Zero Visibility, by Grzegorz Wróblewski

Grzegorz Wróblewski’s new book, Zero Visibility, translated by Piotr Gwiazda*, has reached me — and I’m thrilled to have it. Wróblewski is constantly fascinating; he is often precise and whacky both. Many modes are here in this new book. One — perhaps my own favorite — is surrealist post-Soviet consciousness:


What was going through his mind when for the first time in his life
my dog saw a horse? He frozen like a statue, erect, hypnotized.

It was as if he had encountered a space alien.
He didn’t move until the horse disappeared over the horizon …

Another is the dystopian love poem (there are many of these in this volume; I find them strangely moving):

I Think about You Constantly

A shooting in Seattle, five people …
The Vatican hands over a priest accused of pedophilia,
while the Taliban kidnaps ten …

Traces of RDX found in the wreckage!
(I think about your constantly …)
Poultry processing plant is being evacuated.

Another mode, carrying the irony of the imagist-epigraphic wisecrack, is the extreme punchline juxtaposition:

When I Meditate about Cortez

… I am set upon by black flies.

Grzegorz Wróblewski reminds me constantly of what powerful things a poem can do through radical condensation — and specifically, again, through the irony generated by deft juxtaposition. We encounter a natural observed fact, described succinctly. We sense it is merely an observation, the result of looking. Then another natural phenomeon is observed, although the scene has slightly changed, perhaps merely after the slight passing of time. But we glance back at the title, and a hint of the contextual irony — and often a bit of sardonic (and Polish, might I add?) political wisdom — is surely about to come. Then it comes. The final line — in several poems in parenthesis. Four of five of the poems in this book function exactly as just described. Here’s one:


The sun leans to the west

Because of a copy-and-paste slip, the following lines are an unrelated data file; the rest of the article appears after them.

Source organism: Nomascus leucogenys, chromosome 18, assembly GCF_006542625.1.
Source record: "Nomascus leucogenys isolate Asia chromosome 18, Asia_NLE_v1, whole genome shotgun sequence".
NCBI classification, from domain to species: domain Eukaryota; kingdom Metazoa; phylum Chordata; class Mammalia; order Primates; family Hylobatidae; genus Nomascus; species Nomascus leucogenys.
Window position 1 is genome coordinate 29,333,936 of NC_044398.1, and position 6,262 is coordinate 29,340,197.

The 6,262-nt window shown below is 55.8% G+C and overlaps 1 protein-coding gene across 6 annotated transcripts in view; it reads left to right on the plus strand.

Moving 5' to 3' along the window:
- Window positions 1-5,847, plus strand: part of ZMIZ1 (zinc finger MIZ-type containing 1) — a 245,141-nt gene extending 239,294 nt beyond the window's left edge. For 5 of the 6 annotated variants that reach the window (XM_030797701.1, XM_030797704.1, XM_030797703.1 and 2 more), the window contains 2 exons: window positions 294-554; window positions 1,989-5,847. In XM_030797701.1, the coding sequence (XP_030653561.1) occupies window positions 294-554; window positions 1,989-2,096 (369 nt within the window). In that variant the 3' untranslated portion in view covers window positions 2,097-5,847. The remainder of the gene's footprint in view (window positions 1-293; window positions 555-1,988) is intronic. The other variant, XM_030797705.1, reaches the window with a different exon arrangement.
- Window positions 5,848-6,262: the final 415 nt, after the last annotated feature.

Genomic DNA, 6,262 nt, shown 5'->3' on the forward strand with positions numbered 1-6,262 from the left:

The wind ceases
at dusk

(How’s the dollar doing?)

This hardly needs explaining. Wróblewski strikes readers as having a deep knowledge of what “west” means, and (I think it’s safe to add, without my knowing the details) of what this means to the Polish poem — but there’s not a hint of pontification. Anxiety (over structure and stability and predictability) is pervasive through tone, and that tone is going to find its way, as here, into the very tropes of nature lyric. Wróblewski’s wise speaker is constantly checking himself and his surroundings, freed oddly by knowing that all categories of poetic checking are to be engaged. The result is humor, of course, but there’s so much more. “$” is of course a political poem, or, rather, a poem about the shaping ironic language produced from geopolitical consciousness.

I’m pleased and proud to say that this poet has been published in Jacket2 a number of times over the years. Here, to take just one of many examples, is the publication of two poems in 2006: LINK.  Here is Wróblewski commenting at his best: “The human brain is probably still the greatest mystery of the universe. It reacts to its surroundings in different ways. We do not know what it does when we are asleep. Scientific theories about it change every year. Neurosurgery, psychology, psychiatry — basically, they all are helpless. We really don’t know what that eternal dualism of body and soul is all about. Dolphin hunters and theologians argue about it. Every individual is an unexplored planet.”

* Piotr Gwiazda has also translated Wróblewski’s Kopenhaga. He has had other English translators, including Adam Zdrodowski (A Marizpan Factory), Agnieszka Pokojska (Let’s Go Back to the Mainland), Joel Leonard Katz, Rod Mengham, and Malcolm Sinclair (Our Flying Objects).